• The big release from India this week - the only one! - is Adipurush, the most expensive film ever made in India, an adaptation of the Ramayana that plays Apple Fresh Pond in Telugu (including 3D shows), Tamil, and Hindi; it plays Boston Common in Hindi and Telugu. Neither location specifically specifies English subtitles, although I'd bet on them at Boston Common more than Fresh Pond.

    Anime Suzume continues at the Coolidge, subtitled. Anime Lonely Castle in the Mirror, a fantasy adventure from Miss Hokusai and Birthday Wonderland director Keiichi Hara, plays Wednesday (subtitled) and Thursday (dubbed) at Boston Common, Assembly Row.
  • The Brattle Theatre offers three films that seem too recent to need restorations, both because I can't be old enough for stuff that played while I was an adult to have degraded and because, geez, haven't we gotten better about archiving them so they won't? Drylongso is a 1998 story of an Oakland art student documenting the way Black men seem to be dying at a horrific rate, and plays Friday through Monday. Party Girl, the 1995 film that wound up being Parker Posey's big break as the title character who gets a job as a librarian, plays Friday/Saturday/Sunday/Tuesday. A newly restored director's cut of Gregg Araki's The Doom Generation plays Friday through Tuesday. With one screen, you've obviously got to find which date/showtime works for you.

    On Saturday and Sunday, they have the now-traditional Father's Day screenings of The Shining, this year on 35mm film. On Wednesday they attack the summer solstice in similar fashion with Ari Aster's Midsommar. On Thursday, there's a Bicycle Film Festival presentation of feature documentary The Engine Inside.
  • The Somerville Theatre continues the 70mm/Widescreen festival with Phantom Thread on the big reels Friday, an IB Technicolor 35mm print of My Fair Lady on Saturday, and IB Technicolor 35mm print of The Big Country on Sunday, and that 70mm print of Tenet they advertised for something like seven months before the pandemic (perhaps actually one that had been set aside for them, as projectionist David Kornfeld says it gives no signs of being run before).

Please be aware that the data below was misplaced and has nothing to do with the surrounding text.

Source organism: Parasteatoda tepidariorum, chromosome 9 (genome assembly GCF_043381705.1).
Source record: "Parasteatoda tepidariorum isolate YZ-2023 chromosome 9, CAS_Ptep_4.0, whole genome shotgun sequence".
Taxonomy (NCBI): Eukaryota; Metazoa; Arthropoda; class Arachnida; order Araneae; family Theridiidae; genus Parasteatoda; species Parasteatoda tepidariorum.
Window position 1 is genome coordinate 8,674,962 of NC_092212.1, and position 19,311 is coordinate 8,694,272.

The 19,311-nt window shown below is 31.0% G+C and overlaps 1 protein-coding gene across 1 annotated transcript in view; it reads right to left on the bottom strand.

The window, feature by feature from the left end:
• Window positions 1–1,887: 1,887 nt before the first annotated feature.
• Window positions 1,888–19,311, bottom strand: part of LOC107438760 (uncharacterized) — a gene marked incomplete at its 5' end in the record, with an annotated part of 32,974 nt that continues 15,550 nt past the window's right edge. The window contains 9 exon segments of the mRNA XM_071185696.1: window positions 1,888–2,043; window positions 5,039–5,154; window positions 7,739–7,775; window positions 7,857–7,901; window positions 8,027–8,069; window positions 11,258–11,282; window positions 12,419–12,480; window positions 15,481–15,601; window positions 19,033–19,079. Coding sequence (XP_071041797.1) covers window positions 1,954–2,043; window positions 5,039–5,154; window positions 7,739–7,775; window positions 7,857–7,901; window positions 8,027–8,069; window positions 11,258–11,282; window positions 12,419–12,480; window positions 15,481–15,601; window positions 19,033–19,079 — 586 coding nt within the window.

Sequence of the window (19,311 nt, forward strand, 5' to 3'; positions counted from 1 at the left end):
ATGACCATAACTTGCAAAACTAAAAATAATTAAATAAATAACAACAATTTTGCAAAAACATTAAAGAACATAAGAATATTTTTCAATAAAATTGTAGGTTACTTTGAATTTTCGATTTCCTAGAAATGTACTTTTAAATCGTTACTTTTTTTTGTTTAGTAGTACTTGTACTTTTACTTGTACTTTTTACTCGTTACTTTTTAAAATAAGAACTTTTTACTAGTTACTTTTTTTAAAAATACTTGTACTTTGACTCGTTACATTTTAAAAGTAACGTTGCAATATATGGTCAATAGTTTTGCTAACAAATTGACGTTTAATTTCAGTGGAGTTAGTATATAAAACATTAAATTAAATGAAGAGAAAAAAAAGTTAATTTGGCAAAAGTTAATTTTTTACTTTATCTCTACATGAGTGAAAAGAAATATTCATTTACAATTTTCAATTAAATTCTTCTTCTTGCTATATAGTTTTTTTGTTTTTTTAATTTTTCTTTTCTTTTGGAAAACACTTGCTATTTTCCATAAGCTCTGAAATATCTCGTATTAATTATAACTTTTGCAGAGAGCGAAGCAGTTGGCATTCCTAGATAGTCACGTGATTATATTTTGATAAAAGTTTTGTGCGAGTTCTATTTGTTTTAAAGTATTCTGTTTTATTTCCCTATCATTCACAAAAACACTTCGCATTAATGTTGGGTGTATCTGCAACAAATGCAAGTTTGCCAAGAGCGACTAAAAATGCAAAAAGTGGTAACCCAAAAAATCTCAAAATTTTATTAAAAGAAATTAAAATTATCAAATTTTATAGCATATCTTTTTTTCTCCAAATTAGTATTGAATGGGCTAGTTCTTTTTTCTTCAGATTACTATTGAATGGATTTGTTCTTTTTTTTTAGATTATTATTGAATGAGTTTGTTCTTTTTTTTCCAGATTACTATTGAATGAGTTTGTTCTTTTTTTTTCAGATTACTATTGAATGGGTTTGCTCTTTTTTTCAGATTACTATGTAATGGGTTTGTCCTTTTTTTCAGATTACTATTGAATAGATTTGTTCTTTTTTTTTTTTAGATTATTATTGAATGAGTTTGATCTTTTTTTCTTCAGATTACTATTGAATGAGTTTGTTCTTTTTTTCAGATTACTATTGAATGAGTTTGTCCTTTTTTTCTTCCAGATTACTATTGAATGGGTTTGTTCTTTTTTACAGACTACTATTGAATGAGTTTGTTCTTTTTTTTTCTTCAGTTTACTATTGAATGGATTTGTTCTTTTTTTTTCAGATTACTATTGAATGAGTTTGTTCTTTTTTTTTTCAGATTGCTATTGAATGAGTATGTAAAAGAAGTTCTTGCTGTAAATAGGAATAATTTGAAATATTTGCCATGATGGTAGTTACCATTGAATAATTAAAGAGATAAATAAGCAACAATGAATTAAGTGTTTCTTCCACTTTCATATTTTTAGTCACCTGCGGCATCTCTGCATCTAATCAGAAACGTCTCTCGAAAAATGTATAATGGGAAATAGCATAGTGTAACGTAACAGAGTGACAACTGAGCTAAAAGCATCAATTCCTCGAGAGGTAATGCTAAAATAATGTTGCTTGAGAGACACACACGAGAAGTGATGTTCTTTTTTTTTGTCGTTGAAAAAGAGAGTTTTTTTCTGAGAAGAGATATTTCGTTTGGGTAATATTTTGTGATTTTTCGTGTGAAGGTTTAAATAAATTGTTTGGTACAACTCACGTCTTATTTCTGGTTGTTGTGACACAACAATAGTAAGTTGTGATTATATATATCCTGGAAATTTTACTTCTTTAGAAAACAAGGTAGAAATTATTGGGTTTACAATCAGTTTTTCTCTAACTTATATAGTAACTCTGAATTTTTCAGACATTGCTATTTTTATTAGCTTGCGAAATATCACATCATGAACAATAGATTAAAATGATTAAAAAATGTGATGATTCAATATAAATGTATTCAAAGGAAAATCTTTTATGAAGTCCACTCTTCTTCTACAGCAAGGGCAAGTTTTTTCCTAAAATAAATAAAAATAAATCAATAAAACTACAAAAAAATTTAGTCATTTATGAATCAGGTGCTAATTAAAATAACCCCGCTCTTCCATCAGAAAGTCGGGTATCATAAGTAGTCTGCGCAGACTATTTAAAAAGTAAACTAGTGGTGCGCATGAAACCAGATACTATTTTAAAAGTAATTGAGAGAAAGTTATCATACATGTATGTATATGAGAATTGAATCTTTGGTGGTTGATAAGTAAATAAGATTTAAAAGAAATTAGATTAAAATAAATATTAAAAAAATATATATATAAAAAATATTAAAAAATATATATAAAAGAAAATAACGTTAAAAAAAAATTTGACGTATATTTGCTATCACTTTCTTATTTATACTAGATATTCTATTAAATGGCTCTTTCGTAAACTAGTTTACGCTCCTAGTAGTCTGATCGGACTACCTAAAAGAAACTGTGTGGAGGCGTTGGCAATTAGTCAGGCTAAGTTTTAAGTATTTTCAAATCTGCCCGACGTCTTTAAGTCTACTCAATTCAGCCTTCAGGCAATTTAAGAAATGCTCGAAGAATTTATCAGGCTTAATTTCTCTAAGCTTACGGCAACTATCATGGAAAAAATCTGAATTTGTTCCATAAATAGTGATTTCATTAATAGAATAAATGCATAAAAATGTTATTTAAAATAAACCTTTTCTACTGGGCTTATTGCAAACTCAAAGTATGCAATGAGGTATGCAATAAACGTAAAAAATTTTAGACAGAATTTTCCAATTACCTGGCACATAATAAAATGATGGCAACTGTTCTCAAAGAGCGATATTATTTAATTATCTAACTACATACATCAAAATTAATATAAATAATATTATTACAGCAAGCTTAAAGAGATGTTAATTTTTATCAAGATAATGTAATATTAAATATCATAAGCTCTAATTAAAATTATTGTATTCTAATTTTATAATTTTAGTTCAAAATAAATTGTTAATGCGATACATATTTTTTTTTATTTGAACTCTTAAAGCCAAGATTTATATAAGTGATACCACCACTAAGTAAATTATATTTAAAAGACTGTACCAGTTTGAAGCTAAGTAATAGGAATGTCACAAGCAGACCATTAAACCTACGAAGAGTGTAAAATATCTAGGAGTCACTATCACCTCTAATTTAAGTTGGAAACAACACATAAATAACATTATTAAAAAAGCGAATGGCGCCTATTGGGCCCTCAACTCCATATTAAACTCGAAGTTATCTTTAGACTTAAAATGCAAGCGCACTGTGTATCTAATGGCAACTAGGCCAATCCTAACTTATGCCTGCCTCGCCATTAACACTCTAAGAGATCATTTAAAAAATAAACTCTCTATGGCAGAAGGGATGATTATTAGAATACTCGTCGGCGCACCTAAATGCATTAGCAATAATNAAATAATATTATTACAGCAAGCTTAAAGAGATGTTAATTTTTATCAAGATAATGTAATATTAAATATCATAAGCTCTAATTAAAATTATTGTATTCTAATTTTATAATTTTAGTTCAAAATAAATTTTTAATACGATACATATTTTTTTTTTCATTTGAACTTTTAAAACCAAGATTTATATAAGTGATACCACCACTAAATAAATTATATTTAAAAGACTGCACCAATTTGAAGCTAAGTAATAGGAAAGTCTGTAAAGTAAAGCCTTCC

They also have an "Off The Reel, onto the Dance Floor" show of Rock 'n' Roll High School, with a post-film Prom upstairs at the Crystal Ballroom, on Saturday; Wigstock: The Movie plays at midnight on Saturday. Jazz funeral documentary City of A Million Dreams: Parading for the Dead in New Orleans plays Tuesday, followed by a discussion with director (and author of the original book) Jason Berry. Wednesday's "F— the Nazis" show is a 35mm print of Inglorious Basterds, and Thursday's twin bill comes from director John Flynn, with 35mm prints of Rolling Thunder & The Outfit. In between all that, Are You There God? It's Me, Margaret. and The Master Gardener move in for second-runs
  • The Harvard Film Archive continues "Ozu 120: The Complete Ozu Yasujiro" with mostly silent weekend, with benshi Kataoka Ichiro there to narrate from Friday to Sunday and accompanist Robert Humphreville there through Monday. Films include Passing Fancy (Friday), Dragnet Girl (Saturday), A Story of Floating Weeds (Sunday), and Days of Youth (Monday). Tokyo Story (a talkie!) plays Sunday afternoon; all films screen on 35mm film.
  • Tuesday's Harrison Ford movie at Landmark Kendall Square is Blade Runner 2049; they also start a Christopher Nolan series on Wednesday with Inception.
  • The Roxbury International Film Festival begins Tuesday with pre-film parties before Squeeze at Hibernian Hall, which also hosts Covid-19 & Community and Black. Narratives in Boston Black Queer and Trans History on Wednesday. The official Opening Night is at The Museum of Fine Arts on Thursday, with documentary short "Welcoming the Embrace" looking at the Martin Luther King Jr. Memorial in the Common and The Honeymoon a South African comedy. Both will have post-film Q&As They also curate a program of short films playing at The ICA on Monday morning in conjunction with their Simone Leigh exhibition, free with museum admission